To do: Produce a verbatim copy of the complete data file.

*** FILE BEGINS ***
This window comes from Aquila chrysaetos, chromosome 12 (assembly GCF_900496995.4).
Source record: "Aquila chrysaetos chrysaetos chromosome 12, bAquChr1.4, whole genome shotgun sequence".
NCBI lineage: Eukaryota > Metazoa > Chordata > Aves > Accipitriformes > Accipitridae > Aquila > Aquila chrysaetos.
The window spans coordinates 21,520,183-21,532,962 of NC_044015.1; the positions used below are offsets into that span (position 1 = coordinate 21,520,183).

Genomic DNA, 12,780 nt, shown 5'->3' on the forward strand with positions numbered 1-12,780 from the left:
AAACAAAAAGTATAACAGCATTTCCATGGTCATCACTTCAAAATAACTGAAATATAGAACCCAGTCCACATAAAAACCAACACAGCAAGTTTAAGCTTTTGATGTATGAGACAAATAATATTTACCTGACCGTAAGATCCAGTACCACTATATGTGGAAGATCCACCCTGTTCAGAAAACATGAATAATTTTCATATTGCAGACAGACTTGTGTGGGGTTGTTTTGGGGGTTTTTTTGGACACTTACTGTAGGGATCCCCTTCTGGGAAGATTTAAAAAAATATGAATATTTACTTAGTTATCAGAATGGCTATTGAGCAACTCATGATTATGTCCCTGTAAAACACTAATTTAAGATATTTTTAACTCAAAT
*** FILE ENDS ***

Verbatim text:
This window comes from Aquila chrysaetos, chromosome 12 (assembly GCF_900496995.4).
Source record: "Aquila chrysaetos chrysaetos chromosome 12, bAquChr1.4, whole genome shotgun sequence".
NCBI lineage: Eukaryota > Metazoa > Chordata > Aves > Accipitriformes > Accipitridae > Aquila > Aquila chrysaetos.
The window spans coordinates 21,520,183-21,532,962 of NC_044015.1; the positions used below are offsets into that span (position 1 = coordinate 21,520,183).

Genomic DNA, 12,780 nt, shown 5'->3' on the forward strand with positions numbered 1-12,780 from the left:
AAACAAAAAGTATAACAGCATTTCCATGGTCATCACTTCAAAATAACTGAAATATAGAACCCAGTCCACATAAAAACCAACACAGCAAGTTTAAGCTTTTGATGTATGAGACAAATAATATTTACCTGACCGTAAGATCCAGTACCACTATATGTGGAAGATCCACCCTGTTCAGAAAACATGAATAATTTTCATATTGCAGACAGACTTGTGTGGGGTTGTTTTGGGGGTTTTTTTGGACACTTACTGTAGGGATCCCCTTCTGGGAAGATTTAAAAAAATATGAATATTTACTTAGTTATCAGAATGGCTATTGAGCAACTCATGATTATGTCCCTGTAAAACACTAATTTAAGATATTTTTAACTCAAAT